Blog Commenting

Wordpress Blog Commenting

This is something that a lot of people won’t consider blackhat so much but I’m going to mention it as I hate it and think it’s a very poor and spammy SEO technique that gives little reward. Blog commenting is big business on any low quality forums and yes, it probably will bring short term SEO results if you know what you are doing with it. However, my main problem with this technique is that it isn’t very ethical and it is very spammy.

Usually, commenting on these blogs will get you a nofollow link, although there are a few dofollow ones out there. One of the big problems with this technique is that there are so many other people doing it. This means that there will often be hundreds of blog comment links on these pages as everyone is trying to improve their SEO. This is a clear sign to Google of spammy techniques as there will be hundreds, possibly even thousands of poor links coming from one page.

Now, blog commenting can be good if you use it correctly, but not really for SEO in my opinion. If you are activity involved in a community or have something great to say in response to a blog post then leave a comment, that’s fine. Even include a link to your website. This isn’t usually a brilliant thing for SEO but instead, it’s good for getting referral traffic on the right blogs and if you leave a good comment.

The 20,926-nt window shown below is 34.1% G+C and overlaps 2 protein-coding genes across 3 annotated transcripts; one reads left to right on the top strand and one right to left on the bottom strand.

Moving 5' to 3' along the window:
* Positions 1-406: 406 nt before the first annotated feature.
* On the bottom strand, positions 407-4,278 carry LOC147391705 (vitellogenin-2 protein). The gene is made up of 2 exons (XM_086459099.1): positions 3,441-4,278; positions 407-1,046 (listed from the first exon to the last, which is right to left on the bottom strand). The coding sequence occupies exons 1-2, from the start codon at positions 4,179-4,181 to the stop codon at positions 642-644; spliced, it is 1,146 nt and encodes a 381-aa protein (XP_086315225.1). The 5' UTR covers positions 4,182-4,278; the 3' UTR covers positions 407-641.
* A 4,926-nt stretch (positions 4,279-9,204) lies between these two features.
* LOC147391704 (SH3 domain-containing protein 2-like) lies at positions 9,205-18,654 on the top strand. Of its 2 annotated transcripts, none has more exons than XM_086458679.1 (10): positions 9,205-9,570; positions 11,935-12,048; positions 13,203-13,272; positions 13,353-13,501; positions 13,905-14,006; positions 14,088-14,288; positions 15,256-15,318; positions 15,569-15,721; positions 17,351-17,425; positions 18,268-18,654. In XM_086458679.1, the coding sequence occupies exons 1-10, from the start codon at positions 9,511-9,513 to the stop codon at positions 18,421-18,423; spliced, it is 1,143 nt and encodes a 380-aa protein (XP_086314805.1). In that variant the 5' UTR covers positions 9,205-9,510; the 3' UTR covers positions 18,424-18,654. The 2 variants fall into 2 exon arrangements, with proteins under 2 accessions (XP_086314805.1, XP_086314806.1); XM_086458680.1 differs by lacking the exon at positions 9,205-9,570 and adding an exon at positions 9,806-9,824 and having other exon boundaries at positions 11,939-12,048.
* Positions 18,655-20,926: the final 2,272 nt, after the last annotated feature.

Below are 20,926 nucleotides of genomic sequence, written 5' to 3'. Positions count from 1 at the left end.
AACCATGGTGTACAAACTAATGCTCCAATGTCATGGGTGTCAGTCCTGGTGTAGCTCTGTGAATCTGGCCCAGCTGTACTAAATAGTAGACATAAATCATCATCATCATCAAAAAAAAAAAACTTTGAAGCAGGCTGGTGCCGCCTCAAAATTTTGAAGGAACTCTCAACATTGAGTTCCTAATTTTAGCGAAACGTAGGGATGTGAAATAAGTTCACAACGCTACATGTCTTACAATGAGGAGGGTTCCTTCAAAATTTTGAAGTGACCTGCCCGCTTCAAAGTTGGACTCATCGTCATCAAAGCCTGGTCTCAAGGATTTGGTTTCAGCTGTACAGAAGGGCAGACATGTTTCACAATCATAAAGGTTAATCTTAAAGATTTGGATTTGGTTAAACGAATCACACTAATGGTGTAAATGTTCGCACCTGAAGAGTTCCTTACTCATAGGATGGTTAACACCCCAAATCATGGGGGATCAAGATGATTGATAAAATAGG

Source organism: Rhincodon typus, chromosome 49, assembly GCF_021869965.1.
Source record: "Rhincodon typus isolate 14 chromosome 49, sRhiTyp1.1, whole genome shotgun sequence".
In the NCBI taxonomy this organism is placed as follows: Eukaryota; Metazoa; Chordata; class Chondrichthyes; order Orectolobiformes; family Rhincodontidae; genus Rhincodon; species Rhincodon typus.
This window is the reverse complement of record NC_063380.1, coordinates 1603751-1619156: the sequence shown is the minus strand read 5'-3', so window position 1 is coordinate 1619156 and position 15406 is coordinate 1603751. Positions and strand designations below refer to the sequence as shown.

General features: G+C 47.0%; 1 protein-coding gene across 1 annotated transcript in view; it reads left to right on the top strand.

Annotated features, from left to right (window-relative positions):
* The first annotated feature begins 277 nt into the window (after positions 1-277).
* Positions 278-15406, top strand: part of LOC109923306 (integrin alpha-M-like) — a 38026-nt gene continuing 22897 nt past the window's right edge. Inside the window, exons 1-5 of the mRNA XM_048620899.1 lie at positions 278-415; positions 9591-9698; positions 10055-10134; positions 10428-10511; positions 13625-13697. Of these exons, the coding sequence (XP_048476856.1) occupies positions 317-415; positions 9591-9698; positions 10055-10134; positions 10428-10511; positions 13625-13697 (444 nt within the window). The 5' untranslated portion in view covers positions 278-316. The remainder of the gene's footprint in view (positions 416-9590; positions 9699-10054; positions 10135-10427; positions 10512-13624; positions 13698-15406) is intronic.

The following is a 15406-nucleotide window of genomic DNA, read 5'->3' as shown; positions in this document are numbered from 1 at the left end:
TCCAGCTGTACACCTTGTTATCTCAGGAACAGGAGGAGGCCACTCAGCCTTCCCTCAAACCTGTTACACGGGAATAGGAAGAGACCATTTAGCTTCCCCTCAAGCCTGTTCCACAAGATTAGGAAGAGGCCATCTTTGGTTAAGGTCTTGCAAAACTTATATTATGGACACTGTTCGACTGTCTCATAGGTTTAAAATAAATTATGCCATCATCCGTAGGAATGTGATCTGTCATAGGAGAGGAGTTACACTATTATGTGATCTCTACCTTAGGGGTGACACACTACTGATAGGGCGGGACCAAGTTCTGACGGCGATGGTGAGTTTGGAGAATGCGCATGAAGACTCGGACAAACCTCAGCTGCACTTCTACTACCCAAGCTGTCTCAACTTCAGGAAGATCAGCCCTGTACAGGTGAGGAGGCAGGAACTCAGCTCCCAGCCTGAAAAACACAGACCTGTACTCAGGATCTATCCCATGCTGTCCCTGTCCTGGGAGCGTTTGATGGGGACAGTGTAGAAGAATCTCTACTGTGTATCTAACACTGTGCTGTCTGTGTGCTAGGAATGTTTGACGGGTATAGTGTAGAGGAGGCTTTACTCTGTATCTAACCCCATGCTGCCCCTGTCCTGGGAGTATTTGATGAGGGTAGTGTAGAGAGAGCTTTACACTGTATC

Conclusion

Basically, there are a whole range of blackhat techniques out there and in my opinion, none of them are good as Google always clamps down on them eventually and you’ll see your search engine positions drop. No blackhat techniques are good as a long term link building strategy.

Any good SEO knows that guest posting, link bait, social signals and things of this nature are what matters when it comes to SEO these days and these are the things that you should be focussing on. Link farms and other spammy techniques are also bad for the reputation of your business in my opinion too.

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Enjoying writing for a number of blogs in various different niches, providing Local Web design services to small businesses. Also maintaining our new project for 2014 with our Uk SEO Forums

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One Response to “3 Blackhat SEO Methods and Why They Should Be Avoided”

  1. Blog commenting is probably the technique I hate the most!

    On my website, i had thousands of comments with weird links pointing to nowhere! I still don’t understand the point of doing this… I guess someone was playing with a new posting software or something like that.

    Concerning the keyword stuffing, I also think that the most important is to write a good and interesting text. This will bring you visitors that may come back.
    Now I must say that I have seen some websites having a very good ranking for some keywords, and they were really using these keywords heavily! So my guess is that the truth lies somewhere in the middle :)

    Thanks for the interesting article!